Element 4. Describe the various extraction processes used for essential oils
Essential Oil Distillation
Since essential oils are derived from different parts of the plant, the methods of removing these essences are not always the same. The methods used for preparation and extraction of essences from plants include; distillation, solvent extraction, percolation, carbon dioxide (CO2) extraction, enfleurage, expression, and maceration.
There are various methods of distillation, but steam is by far the most common, this method having been used for thousands of years. With certain flowers and leaves the essential oil evaporates quite quickly, which means that the oils need to be extracted almost immediately after harvesting. Most oils are distilled in their country of origin, others that do not evaporate so readily, may be exported as raw materials to other countries where they can be stored until ready for extraction.
The plant matter is placed into a deep vat and hot steam is passed through the plant material from below, either in a vacuum or under deep pressure. Steam softens the plant tissue to allow the essential oil to be released and vaporised. The essential oil will condense once the steam is cooled, and because the oil is not soluble in water it will either float on top of the water, or sink to the bottom, depending on the density of the oil. This makes collection quite easy.
Prior to distillation, gums, roots, or wood have to chipped or powdered, and often after the first distillation, many crude oils need to be redistilled because a portion of non-volatile matter is present. To remove these unwanted substances, the crude oil is purified by either filtering, or by a process known as rectification.
This method is similar to distillation, and is used to extract the essential oil from woody or tough materials. Percolation is a much faster method of extraction and so produces a better quality of oil, as it involves a shorter period of time that the plant materials are in contact with the steam. The difference is the steam is passed through the plant material from above.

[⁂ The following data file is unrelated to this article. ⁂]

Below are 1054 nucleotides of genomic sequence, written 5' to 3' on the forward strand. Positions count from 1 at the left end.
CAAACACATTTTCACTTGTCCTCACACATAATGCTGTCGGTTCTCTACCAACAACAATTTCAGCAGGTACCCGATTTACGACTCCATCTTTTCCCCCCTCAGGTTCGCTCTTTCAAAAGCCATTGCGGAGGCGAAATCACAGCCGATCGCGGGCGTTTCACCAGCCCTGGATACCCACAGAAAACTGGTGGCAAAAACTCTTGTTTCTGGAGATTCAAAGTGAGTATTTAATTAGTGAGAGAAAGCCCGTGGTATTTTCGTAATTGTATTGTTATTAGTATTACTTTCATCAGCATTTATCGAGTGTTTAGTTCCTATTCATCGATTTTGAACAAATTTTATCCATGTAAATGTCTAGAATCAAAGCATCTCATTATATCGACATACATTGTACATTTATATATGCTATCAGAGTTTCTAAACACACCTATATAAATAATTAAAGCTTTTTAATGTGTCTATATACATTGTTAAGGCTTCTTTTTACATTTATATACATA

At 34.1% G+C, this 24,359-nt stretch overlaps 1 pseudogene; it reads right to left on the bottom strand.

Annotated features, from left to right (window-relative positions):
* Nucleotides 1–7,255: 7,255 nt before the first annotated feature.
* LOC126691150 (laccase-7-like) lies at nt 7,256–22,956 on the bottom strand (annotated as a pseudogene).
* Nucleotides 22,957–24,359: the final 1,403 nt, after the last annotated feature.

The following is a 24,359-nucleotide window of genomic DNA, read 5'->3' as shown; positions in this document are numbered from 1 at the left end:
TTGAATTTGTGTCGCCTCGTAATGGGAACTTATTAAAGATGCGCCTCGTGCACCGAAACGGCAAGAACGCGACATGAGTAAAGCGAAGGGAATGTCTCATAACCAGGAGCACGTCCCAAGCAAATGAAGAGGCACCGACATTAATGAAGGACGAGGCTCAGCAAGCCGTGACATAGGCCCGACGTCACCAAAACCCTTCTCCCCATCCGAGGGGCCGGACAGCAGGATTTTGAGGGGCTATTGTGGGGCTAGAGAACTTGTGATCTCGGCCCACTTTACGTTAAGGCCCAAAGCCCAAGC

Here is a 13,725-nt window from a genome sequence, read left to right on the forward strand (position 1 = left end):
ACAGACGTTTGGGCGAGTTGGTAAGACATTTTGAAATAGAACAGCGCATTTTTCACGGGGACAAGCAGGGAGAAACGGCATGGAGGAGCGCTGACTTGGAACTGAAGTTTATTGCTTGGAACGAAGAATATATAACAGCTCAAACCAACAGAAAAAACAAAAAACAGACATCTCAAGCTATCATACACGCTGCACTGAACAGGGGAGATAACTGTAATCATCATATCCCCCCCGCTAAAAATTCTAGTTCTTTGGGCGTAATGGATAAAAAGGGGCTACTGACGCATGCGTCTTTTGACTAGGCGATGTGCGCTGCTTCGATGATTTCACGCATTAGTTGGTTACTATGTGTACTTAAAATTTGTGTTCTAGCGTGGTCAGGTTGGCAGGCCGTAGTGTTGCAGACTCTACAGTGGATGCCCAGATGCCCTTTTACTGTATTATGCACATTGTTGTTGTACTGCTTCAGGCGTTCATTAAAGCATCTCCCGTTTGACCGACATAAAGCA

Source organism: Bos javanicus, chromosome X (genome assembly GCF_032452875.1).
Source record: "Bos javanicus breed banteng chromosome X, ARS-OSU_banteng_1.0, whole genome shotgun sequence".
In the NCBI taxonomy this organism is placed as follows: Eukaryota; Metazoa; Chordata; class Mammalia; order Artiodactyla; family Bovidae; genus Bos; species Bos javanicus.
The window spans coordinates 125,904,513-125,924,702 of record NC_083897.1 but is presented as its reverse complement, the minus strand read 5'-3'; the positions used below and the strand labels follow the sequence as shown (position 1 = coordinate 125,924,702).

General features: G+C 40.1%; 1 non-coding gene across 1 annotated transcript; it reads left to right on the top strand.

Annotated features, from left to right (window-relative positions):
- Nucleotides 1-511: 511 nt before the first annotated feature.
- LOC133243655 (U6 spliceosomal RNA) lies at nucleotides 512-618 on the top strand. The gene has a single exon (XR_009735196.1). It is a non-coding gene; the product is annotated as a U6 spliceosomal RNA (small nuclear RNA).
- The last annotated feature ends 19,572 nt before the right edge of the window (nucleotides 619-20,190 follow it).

Enfleurage is the traditional method that was used for extracting the essences from delicate flower petals. This method is not used commercially very often today, although in the south of France in the Grasse region as well as some parts of India this method is still employed. The labour intensity of this process creates work for many during the flower seasons. The process is quite tedious and time consuming but the oils that are produced tend to be of a very high quality compared to steam distillation of the petals .
The Process of Enfleurage
The process of enfleurage is limited to flowers that continue to exude an essence after harvesting. Oils include jasmine and tuberose, as well as flowers whose oils are destroyed by the steam extraction process. Fresh blossoms are spread across a layer of cold fat that has been coated over a rectangular wooden-framed glass plate called a chassis. The odourless fat usually consists of a prepared mixture of purified lard and beef suet. The petals are left for many hours, being replaced regularly with fresh blossoms, until the fat is completely saturated with the fragrant oils. This perfumed fat is called pomade. To extract the essences from the pomade, alcohol is used, and once the alcohol has evaporated, the concentrated essences known as absolutes, remain. As many as 36 separate additions of fresh flower petals are involved in the process. For absolutes to become totally volatile they need to be processed further by molecular distillation which removes all traces of non-volatile matter. Occasionally at room temperature, these absolutes solidify. However, they will liquefy once being slightly warmed, even by being held in the hands for a short while.